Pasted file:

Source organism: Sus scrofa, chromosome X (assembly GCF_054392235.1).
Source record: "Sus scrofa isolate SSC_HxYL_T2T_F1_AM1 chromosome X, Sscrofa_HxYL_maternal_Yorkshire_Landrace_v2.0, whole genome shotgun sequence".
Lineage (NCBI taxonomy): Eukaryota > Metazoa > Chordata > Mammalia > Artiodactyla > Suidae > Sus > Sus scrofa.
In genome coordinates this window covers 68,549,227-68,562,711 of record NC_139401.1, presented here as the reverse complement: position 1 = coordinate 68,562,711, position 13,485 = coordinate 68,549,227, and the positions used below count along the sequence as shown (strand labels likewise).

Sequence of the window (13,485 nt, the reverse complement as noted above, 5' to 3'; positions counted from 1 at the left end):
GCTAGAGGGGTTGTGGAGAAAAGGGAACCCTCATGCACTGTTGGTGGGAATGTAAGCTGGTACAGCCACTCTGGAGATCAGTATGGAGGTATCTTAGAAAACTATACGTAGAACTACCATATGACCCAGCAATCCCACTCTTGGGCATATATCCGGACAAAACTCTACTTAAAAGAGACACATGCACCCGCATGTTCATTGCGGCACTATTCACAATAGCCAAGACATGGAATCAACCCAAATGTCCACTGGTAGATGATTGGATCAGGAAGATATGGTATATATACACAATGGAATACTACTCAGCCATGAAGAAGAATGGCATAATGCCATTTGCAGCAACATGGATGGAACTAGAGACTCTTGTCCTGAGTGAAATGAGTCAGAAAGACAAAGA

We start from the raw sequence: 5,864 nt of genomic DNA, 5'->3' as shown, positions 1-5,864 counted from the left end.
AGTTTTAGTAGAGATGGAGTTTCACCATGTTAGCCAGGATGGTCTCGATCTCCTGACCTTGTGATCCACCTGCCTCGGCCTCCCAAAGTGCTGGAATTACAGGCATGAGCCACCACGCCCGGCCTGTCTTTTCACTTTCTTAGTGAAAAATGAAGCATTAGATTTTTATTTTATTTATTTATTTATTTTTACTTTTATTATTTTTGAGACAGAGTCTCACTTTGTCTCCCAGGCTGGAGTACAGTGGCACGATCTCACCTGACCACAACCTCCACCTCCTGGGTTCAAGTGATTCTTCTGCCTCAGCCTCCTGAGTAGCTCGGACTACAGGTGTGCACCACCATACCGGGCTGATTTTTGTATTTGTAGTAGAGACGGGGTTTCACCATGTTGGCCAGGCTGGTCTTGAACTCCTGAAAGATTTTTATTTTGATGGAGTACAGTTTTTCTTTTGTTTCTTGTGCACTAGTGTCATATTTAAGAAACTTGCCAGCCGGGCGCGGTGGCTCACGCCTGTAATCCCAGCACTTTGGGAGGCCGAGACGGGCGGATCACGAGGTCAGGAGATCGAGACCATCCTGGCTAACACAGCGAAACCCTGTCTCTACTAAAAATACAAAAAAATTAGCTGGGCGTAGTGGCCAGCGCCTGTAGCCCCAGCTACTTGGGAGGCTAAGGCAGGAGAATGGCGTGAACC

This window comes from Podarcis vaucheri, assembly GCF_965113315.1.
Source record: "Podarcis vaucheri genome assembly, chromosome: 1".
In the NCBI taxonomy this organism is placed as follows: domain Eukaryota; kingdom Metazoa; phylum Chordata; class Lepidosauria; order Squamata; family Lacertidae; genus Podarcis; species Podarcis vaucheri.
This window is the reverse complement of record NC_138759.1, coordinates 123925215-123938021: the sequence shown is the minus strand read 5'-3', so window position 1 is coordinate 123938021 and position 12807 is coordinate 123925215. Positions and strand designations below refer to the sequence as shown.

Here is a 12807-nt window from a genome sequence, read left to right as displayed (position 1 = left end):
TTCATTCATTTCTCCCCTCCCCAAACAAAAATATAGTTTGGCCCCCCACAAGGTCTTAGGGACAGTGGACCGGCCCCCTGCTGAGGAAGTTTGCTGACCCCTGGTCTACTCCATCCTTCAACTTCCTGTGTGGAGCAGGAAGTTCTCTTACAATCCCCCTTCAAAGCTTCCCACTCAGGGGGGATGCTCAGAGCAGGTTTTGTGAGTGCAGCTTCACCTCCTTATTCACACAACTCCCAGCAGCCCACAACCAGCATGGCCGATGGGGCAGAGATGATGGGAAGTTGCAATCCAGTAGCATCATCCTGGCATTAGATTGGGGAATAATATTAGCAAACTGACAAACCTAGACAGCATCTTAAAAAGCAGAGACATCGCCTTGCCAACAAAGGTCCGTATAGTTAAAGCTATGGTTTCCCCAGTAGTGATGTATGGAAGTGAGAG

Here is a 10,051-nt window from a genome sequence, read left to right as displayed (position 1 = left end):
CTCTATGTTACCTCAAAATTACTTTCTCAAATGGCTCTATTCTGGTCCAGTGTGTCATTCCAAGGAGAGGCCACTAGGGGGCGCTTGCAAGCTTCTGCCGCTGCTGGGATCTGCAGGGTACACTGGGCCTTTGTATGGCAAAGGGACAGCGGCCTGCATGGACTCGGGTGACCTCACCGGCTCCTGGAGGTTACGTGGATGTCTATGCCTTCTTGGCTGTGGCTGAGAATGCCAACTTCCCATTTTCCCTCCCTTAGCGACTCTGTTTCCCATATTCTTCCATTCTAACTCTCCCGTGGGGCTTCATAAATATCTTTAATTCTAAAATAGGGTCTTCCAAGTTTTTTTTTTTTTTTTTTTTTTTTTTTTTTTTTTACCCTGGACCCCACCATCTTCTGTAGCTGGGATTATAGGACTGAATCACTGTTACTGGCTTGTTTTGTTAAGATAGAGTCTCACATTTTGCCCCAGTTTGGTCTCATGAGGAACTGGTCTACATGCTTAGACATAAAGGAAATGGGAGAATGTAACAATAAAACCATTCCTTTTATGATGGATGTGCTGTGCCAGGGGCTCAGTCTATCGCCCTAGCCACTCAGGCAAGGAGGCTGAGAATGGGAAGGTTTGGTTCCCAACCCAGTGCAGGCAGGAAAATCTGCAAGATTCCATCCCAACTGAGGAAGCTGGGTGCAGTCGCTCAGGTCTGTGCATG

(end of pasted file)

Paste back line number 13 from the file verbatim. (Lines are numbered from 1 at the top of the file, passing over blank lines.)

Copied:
Here is a 12807-nt window from a genome sequence, read left to right as displayed (position 1 = left end):